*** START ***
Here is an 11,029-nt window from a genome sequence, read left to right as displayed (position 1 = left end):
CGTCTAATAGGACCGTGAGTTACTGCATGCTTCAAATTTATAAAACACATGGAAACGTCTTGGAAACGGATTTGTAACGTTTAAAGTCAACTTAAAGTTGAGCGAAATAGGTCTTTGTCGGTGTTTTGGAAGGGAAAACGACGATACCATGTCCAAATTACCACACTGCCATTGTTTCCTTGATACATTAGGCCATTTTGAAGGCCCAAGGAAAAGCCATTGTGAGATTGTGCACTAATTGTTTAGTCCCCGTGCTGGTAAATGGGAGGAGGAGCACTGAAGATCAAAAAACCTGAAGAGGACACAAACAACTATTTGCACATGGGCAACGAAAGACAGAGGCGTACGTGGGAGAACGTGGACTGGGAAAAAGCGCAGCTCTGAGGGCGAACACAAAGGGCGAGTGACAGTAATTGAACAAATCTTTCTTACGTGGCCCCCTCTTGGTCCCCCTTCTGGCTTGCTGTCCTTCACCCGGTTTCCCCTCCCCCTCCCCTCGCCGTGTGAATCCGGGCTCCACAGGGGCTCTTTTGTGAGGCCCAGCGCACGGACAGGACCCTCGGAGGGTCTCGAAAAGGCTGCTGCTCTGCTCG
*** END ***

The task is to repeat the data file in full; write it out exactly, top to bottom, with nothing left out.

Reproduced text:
Here is an 11,029-nt window from a genome sequence, read left to right as displayed (position 1 = left end):
CGTCTAATAGGACCGTGAGTTACTGCATGCTTCAAATTTATAAAACACATGGAAACGTCTTGGAAACGGATTTGTAACGTTTAAAGTCAACTTAAAGTTGAGCGAAATAGGTCTTTGTCGGTGTTTTGGAAGGGAAAACGACGATACCATGTCCAAATTACCACACTGCCATTGTTTCCTTGATACATTAGGCCATTTTGAAGGCCCAAGGAAAAGCCATTGTGAGATTGTGCACTAATTGTTTAGTCCCCGTGCTGGTAAATGGGAGGAGGAGCACTGAAGATCAAAAAACCTGAAGAGGACACAAACAACTATTTGCACATGGGCAACGAAAGACAGAGGCGTACGTGGGAGAACGTGGACTGGGAAAAAGCGCAGCTCTGAGGGCGAACACAAAGGGCGAGTGACAGTAATTGAACAAATCTTTCTTACGTGGCCCCCTCTTGGTCCCCCTTCTGGCTTGCTGTCCTTCACCCGGTTTCCCCTCCCCCTCCCCTCGCCGTGTGAATCCGGGCTCCACAGGGGCTCTTTTGTGAGGCCCAGCGCACGGACAGGACCCTCGGAGGGTCTCGAAAAGGCTGCTGCTCTGCTCG